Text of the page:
Taco Bell Makes It Easier To Create Weird, Customized Orders

“The ante has gone up for the demand of customization.”

Taco Bell is known for appealing to a certain type of young diner: The (perhaps not-so-sober) teen or 20-something who craves a taco in a Doritos-flavored shell for his or her late-night “fourth meal” and a waffle-taco hybrid stuffed with eggs and coated in syrup for breakfast.

The chain's lure for millennials has kept Taco Bell growing over the past few months, even as other major fast food chains like McDonald's have struggled. Taco Bell’s U.S. same-store sales, an important measure of a retailer’s health, rose 3 percent last quarter from the same period last year. McDonald’s same-store sales, meanwhile, were down 3.3 percent last quarter from the same period a year ago.

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Menu items like Doritos Tacos Locos have helped Taco Bell appeal more to young diners. (AP Photo/Taco Bell)

The flight of young people and middle-class diners from McDonald’s to places like Chipotle and Five Guys has been well-documented. But Taco Bell is a more direct competitor to the burger chain than either of those fast-casual joints. And with “innovations” like the Doritos Locos Taco and it’s foray into breakfast, the Mexican chain is gaining an edge over McDonald’s in catering to millennials -- the new demographic holy grail.

Now, Taco Bell is deploying another weapon in the battle for the youngs: a new version of its app that allows people to create a custom order, pay for it and save those payment and order preferences for next time.

The new app is slightly more advanced than the one McDonald's currently offers, gives diners access to promotions and coupons for local stores. McDonald's is trying to make a larger digital push, testing new technologies and opening a digital office in San Fransico to recruit tech-savvy workers, according to Becca Hary, a spokeswoman for the brand.

Taco Bell's app, which rolled out for Android and iPhone users Tuesday, allows people to customize their orders and pay for them directly. Taco Bell fans can then use the app to signal when they've arrived at the restaurant, so cooks can start preparing the food. The app also allows customers to re-order their favorites simply by turning their phone to the right.

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“When you think about Taco Bell, it’s less of a family oriented business than McDonald’s,” said Mark Kalinowski, the lead restaurant analyst at Janney Capital Markets. “You can see a lot of 20-somethings going to Taco Bell, and 20-somethings love their technology. You want to do things that resonate with your customer base.”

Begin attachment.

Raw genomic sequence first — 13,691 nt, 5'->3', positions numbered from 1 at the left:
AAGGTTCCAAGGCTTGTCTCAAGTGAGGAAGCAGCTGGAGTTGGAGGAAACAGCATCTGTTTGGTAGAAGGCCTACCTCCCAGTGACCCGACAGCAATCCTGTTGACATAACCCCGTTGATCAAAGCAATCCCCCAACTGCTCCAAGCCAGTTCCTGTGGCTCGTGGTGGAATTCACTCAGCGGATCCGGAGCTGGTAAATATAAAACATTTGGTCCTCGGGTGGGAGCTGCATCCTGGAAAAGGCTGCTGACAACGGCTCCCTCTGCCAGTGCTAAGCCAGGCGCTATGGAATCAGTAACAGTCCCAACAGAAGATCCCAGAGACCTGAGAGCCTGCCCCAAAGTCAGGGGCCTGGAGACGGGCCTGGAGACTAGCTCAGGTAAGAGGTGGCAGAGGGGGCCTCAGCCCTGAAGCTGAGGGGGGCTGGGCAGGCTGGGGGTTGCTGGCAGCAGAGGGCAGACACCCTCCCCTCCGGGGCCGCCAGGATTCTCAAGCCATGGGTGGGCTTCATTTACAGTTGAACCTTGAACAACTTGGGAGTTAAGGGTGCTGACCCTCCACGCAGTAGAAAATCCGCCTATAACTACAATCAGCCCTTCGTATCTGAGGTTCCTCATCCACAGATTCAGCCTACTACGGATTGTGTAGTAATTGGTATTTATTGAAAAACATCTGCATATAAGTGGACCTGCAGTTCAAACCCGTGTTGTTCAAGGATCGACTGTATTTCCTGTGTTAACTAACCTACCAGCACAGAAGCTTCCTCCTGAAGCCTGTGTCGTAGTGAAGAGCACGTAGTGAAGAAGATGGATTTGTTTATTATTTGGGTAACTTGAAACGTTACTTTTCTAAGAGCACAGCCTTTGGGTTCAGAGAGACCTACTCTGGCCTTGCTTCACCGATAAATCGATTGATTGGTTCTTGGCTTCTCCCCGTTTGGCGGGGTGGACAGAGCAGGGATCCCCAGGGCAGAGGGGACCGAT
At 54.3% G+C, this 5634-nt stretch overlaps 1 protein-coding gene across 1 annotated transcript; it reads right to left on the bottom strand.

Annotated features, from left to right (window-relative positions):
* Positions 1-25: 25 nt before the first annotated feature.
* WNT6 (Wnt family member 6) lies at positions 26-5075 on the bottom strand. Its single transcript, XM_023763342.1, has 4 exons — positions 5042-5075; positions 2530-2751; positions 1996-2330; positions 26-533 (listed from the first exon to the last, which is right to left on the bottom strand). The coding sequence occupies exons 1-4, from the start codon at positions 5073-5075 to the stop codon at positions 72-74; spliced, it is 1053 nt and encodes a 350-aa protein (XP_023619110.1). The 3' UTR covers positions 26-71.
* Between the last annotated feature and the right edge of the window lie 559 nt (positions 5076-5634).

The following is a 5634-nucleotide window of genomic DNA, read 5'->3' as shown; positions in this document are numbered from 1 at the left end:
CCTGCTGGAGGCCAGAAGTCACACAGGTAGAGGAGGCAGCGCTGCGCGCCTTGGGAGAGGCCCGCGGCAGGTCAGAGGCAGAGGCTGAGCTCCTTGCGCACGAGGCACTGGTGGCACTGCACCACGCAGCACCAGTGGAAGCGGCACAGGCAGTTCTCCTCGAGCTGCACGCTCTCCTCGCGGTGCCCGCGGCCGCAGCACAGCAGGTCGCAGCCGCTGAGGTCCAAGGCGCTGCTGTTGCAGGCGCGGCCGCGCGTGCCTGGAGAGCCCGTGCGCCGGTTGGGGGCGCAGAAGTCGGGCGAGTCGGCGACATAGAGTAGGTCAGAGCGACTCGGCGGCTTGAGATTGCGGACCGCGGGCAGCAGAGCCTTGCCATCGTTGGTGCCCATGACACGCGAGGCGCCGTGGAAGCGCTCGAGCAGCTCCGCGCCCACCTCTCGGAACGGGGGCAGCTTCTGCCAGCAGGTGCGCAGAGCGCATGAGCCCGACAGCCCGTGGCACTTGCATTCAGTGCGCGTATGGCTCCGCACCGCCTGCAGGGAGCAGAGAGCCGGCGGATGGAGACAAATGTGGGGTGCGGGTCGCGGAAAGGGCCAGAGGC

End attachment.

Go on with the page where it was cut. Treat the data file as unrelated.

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Taco Bell's waffle taco. (AP Photo/Taco Bell)

An intuitive app can also be a huge boon for an eatery. Starbucks' app, which allows users to pay, tip, save preferences and build rewards, processes millions of transactions a week.

It's possible that ordering via app also makes customers spend more. Customers tend to be more price-conscious when they're spending with cash, research has shown. Remove cash from the equation via credit cards or apps, and the dollars flow more freely.

The hope is that Taco Bell's app, along with other moves like aggressively opening more restaurants, will double the chain’s system-wide sales to $14 billion by 2022.

Part of the strategy is to position the company as less of a traditional fast food eatery and more like the popular fast-casual chains known for fresh food that is made to the diner’s expectations. Taco Bell's new app ensures that food isn’t sitting out because cooks wait to make it until the person who ordered is at the restaurant. The app also offers people the option of either choosing a burrito, taco or other menu item as it appears, or the chance to customize their order from a Chipotle-style set of ingredients.

Diners can use Taco Bell's app to add extra chicken or guacamole, or to take away cheese.

c Taco Bell President Brian Niccol told The Huffington Post. Indeed, even McDonald’s, which is known for serving up the exact same food everywhere, is testing a build-your-own-burger concept.

Still, it may be hard for fast food chains known for cheapness and speed to trounce fast-casual restaurants on quality and the number of preferences, according to Darren Tristano, an executive vice president at Technomic, a food market research firm.

“They really can't compete at that level; they just aren’t that type of a concept,” Tristano said. “Their focus is on value and speed of service, and its harder to be customized.”

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